The comfort in such a profound loss was, of course, that Alamo Pintado Equine was right there, as strong as it ever was, being led on by a steady team, including the since board-certified surgeon, Dr. Troy Herthel. The clinic was firm in its future mission; it would honor the great Dr. Doug Herthel’s legacy by continuing to challenge the impossible using the most advanced diagnostic tools, imaging modalities, therapeutic nutrition and technology it could bring together.
Dr. Doug Herthel’s presence is still very much felt within these walls. He lives on in the team of veterinarians that worked so tirelessly beside him for so long and also in Dr. Troy Herthel. The two share many traits: a soft-spoken nature, a firm commitment to the horse and an unshakable dedication to how and why Alamo Pintado Equine practices veterinary medicine. “As a veterinarian and a surgeon, I’m just in awe all the time seeing what these animals can do and the bond between them and their rider,” says Troy.
Alamo Pintado Equine Medical Center was founded in 1972 by the late Dr. Doug Herthel, a renowned veterinarian, surgeon and medical innovator, and his wife Sue. Over the past 50 years, the clinic has become a beacon of discovery and innovation in equine veterinary medicine. Their son, Dr. Troy Herthel, now carries on the family’s dedication to the horse together with a boldly-talented team of veterinarians.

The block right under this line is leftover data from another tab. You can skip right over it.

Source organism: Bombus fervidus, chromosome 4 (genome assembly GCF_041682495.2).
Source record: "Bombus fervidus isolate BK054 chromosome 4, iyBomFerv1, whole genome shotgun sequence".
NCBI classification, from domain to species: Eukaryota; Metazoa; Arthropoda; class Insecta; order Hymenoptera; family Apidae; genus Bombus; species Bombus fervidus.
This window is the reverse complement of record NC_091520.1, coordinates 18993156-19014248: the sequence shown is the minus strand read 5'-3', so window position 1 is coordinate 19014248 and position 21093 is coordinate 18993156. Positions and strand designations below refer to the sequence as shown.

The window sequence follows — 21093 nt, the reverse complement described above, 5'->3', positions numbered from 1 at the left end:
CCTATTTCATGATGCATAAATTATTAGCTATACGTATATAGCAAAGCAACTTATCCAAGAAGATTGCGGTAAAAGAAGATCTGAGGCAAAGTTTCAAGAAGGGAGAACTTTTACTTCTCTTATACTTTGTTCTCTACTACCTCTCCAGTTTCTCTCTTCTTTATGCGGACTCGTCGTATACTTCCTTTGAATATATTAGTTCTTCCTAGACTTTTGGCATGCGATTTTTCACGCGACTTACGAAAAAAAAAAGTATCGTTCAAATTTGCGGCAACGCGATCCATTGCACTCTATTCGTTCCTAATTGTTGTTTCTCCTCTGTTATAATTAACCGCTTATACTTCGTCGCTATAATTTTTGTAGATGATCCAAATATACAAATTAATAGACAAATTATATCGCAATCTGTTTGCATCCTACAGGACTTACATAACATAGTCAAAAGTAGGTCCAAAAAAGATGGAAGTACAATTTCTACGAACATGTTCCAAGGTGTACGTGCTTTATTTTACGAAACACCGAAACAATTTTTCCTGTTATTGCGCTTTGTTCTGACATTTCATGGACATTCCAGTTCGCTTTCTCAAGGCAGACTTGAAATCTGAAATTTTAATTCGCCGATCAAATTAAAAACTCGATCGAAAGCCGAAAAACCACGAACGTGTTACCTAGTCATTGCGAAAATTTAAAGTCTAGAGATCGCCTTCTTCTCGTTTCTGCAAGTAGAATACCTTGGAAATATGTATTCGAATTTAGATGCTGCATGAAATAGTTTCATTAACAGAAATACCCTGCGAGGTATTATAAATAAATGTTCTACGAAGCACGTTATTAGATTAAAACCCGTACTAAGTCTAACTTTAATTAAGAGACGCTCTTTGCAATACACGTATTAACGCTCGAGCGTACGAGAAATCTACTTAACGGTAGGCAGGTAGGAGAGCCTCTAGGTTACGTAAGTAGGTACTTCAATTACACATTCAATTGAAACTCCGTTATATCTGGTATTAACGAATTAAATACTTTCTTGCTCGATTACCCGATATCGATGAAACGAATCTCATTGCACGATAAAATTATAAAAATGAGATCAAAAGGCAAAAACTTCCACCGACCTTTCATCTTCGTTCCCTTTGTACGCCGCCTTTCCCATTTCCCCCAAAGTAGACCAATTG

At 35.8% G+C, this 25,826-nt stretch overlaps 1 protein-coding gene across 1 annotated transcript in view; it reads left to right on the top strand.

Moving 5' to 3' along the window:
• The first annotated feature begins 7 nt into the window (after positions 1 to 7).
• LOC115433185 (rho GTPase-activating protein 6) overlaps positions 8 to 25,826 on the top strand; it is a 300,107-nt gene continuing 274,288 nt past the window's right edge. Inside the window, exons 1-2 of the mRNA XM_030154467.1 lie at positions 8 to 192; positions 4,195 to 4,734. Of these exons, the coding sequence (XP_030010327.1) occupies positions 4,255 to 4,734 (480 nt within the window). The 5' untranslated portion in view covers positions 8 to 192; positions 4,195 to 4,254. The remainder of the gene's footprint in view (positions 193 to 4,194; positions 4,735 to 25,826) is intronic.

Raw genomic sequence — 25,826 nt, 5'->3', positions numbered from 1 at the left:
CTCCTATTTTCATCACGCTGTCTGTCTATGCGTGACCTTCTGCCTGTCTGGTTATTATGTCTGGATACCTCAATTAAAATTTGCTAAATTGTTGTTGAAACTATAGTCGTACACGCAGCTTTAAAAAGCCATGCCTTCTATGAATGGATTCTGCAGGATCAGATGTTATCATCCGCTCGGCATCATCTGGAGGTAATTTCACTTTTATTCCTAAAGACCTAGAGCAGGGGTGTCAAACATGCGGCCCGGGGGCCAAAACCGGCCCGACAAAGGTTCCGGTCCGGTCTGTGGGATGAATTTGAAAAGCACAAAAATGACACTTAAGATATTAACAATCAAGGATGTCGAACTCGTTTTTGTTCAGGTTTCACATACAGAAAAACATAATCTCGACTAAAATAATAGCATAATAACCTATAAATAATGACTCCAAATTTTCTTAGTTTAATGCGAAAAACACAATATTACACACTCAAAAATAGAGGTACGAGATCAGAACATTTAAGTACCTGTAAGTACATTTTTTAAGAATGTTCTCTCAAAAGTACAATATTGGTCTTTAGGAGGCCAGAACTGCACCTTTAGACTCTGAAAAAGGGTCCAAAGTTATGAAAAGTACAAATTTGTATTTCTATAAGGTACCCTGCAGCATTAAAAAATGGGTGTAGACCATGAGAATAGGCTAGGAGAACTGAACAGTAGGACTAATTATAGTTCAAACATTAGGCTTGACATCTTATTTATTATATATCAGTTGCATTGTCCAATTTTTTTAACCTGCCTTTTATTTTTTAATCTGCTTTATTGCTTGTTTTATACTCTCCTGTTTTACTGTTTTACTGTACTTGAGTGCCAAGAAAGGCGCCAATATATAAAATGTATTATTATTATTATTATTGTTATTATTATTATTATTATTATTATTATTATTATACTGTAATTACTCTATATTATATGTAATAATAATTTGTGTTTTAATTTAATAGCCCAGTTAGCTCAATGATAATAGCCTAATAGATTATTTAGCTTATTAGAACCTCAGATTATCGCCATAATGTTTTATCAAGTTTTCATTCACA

Today, he scrubs up and heads into the surgical suite next to Dr. Wade Walker, a fellow board-certified surgeon who came to Alamo Pintado in 2019 to help further evolve the clinic’s capabilities. Drs. Erin Byrne and Carolina Lopez will be waiting to take over post-operative care, likely walking the halls late into the night to ensure patients receive every possible advantage, as is their usual routine. Dr. Lisa Teske’s vet truck rolls past the gates en route to an emergency call, while Drs. Ed Hamer and Greg Parks have been across town at respective Thoroughbred farms checking mares since early morning. There’s a lameness exam happening out front where Dr. Tyler Stevenson flexes a towering bay gelding before observing as he sends him off for another jog. Dr. Judy sits behind a collection of screens, reading images in real time as a 17-hand Warmblood lays anesthetized in the high field (1.5 tesla) magnetic resonance imaging, or MRI, machine. He studies images while discussing the case. This horse is a star in the hunter ring who carries numerous kids to the ribbons they’ve worked so hard for. You can hear the determination in his voice and almost sense the cogs turning. This horse is in the best of hands. Meanwhile, the newest member of the team, veterinary fellow Dr. Mariah Kerr, is suturing a laceration in the treatment room as the now-retired Dr. Mark Rick climbs the stairs to his desk to continue work on Alamo Pintado’s latest research initiative. So is life at the clinic. Trailers come and go at a steady pace throughout the day, horses are jogged, wounds are treated and dressed, surgeries are performed, imaging is captured and beneath it all is a charge that’s electric and almost palpable.